I have no patience for that line of thinking. Maybe I could have bought it before we boarded the plane to Europe in 2010. But if my body was designed to incubate and birth my babies, why did my body create such an inhospitable environment for that long-ago first-conceived baby? There is a huge chance that baby couldn’t properly implant because of uterine blood clots and my body’s inability to process standard folic acid. But that was determined by blood tests. On the outside, I was the healthiest I’d ever been in my adult life. I’d recently lost about 20 pounds while Mike lost nearly 100, I was eating great and exercising regularly, I had no endo symptoms, and I was hopeful for our future family. So if my body just needed excellent care to be in top baby-making shape, I had it in spades.

In the years that followed, my body couldn’t seem to do anything right. Endo, ovarian cysts, and other reproductive system issues big and small wrecked havoc on my physical and emotional health. Medicine, dietary changes, surgery, fertility treatments all did nothing long-term. My body seemed made for nothing but malfunctioning after I’d worked so hard to get it in tip-top shape. I wasn’t noticeably better off when I discovered I was expecting Jonathan, which is why we called him Miracle from day one. We did nothing to prepare my body, other than taking the baby aspirin and folate pills along with standard prenatals “just in case.” God decided, for reasons still unknown to us, that this would be the Christmas we would sing, “For unto us a son is given” in a whole new way.

So forgive me if I don’t have much confidence in my body’s ability to finish the job. Forgive me if it has caused a little anxiety as I contemplate this monumental task ahead of me. Forgive me if I laugh or roll my eyes a bit every time I see or hear the words “birth plan.” Not one piece of this journey has gone according to plan so far–not plan A, plan B, plan C or on down. If I have to have a fully-asleep emergency C-section because my uterus ruptures during labor, I will not be surprised. I will be grateful the ability exists in my time and place to keep Jonathan and me alive in such situations, but I will not be surprised. I will not mourn the loss of my “birth plan” or how my body has failed me by not being up to the task I was told it would be.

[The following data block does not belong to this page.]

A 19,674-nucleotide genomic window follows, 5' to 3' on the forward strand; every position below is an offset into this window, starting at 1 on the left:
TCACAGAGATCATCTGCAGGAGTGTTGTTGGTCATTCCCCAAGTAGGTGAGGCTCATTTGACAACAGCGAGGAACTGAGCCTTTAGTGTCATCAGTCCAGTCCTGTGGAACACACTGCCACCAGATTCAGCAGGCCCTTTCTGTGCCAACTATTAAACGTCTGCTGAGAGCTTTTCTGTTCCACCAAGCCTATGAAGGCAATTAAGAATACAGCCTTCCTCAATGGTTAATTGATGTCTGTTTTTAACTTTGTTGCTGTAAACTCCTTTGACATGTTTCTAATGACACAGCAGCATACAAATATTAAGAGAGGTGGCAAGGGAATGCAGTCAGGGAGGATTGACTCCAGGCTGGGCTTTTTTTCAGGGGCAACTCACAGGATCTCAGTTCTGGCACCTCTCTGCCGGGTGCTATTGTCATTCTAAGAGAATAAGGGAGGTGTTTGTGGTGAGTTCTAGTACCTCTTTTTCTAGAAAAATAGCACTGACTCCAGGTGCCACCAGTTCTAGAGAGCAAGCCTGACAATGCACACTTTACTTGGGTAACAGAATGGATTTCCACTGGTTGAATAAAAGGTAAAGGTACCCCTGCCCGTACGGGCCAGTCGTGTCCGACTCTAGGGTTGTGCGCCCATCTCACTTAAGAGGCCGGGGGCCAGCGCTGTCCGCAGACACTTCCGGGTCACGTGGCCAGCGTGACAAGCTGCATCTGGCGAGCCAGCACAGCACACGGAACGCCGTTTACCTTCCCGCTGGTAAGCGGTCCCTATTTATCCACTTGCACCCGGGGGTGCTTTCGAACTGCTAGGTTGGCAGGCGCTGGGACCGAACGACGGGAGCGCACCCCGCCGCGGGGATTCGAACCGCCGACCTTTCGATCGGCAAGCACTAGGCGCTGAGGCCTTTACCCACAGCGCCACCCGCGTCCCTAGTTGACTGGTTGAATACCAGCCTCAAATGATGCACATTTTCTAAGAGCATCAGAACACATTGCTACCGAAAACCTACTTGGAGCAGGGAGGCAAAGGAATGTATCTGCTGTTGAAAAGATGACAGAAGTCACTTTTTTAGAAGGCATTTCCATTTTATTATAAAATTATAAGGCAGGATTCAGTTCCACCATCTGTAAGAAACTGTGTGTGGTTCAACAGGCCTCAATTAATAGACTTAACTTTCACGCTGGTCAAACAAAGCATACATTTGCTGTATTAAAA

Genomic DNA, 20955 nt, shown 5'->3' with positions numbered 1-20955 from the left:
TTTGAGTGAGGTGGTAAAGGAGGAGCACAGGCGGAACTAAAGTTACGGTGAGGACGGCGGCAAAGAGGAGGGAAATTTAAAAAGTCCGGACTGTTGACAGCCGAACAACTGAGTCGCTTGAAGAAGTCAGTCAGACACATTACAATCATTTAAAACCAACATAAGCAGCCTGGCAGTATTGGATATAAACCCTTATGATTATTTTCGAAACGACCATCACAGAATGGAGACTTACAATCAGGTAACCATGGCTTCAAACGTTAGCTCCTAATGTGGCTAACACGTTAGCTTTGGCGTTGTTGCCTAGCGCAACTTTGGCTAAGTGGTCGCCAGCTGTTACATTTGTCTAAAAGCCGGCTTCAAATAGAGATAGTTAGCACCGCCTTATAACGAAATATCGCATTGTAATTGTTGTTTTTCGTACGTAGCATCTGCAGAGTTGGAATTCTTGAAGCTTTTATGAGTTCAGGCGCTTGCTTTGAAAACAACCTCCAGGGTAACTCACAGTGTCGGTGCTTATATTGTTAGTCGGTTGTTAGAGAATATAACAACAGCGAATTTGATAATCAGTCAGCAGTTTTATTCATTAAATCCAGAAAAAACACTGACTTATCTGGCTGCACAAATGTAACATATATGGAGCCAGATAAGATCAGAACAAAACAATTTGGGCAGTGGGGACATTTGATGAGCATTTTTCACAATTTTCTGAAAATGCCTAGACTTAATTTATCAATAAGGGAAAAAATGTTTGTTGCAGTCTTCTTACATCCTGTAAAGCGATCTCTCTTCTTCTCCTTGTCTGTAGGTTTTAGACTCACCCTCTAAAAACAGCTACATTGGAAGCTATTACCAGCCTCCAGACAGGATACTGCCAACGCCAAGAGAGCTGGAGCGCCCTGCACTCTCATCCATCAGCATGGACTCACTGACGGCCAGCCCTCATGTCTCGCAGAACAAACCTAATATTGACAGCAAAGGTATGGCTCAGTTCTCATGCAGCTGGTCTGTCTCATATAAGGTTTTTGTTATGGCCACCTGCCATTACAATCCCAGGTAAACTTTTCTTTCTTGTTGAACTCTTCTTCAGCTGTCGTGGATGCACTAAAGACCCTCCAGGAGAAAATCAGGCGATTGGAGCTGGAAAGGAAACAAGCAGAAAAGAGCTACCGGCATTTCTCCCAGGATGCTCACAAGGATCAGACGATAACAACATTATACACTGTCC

My heart was made to grow even more than the Grinch’s when I finally get to meet my son. That is all I know and all I expect. I hope for a smooth labor and delivery (complete with epidural) and time to adequately heal and rest in the weeks that follow, but if that doesn’t happen, well, it wouldn’t be the first time something went berserk in this journey. None of it could change my love for my son, in whom I am already well pleased.

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Friends, family, my doctor, and many corners of the internet led me to believe that feeling exhausted during pregnancy happened in the first trimester (as hormones ramp up and baby changes most dramatically) and in the third trimester (as you try to accommodate significant weight gain). The second is accompanied by a burst of energy in which, supposedly, you feel much more like your pre-pregnancy self. After four months of nausea and laying on the couch out of shear exhaustion, I was really looking forward to this.

Except with my second trimester also came another round of sinus infection, two trips with long flights, and a host of fall chores that have left me nearly as tired as I was over the summer. I can do more, but I am no less tired at the end of the day.

I hate feeling so tired, especially when it means Mike has more to do to pick up the slack. He has lots to do around the house in the fall anyway, because my pelvis has prohibited me from mowing the yard for a few years now and fall in the Pacific Northwest is a complicated dance of waiting for the yard to dry out so it can be mowed, only to discover it’s grown exponentially since the last dry day because of all the rain, so it still looks ragged by the time the rain sets in again (it’s much the same in April, but with a little more daylight on our side). And then there is our beloved apple tree, which ripened early this year from our record-hot summer and so required our attention starting in early September. We made apple butter, applesauce, and desserts for church meetings like our lives depended on it, filling our freezer and gifting many jars to friends and co-workers.

But standing for an hour chopping a paper grocery bag full of apples after working with toddlers in the morning and trying to clean up the house in the afternoon left me hardly able to keep my eyes open. At 8:00 p.m.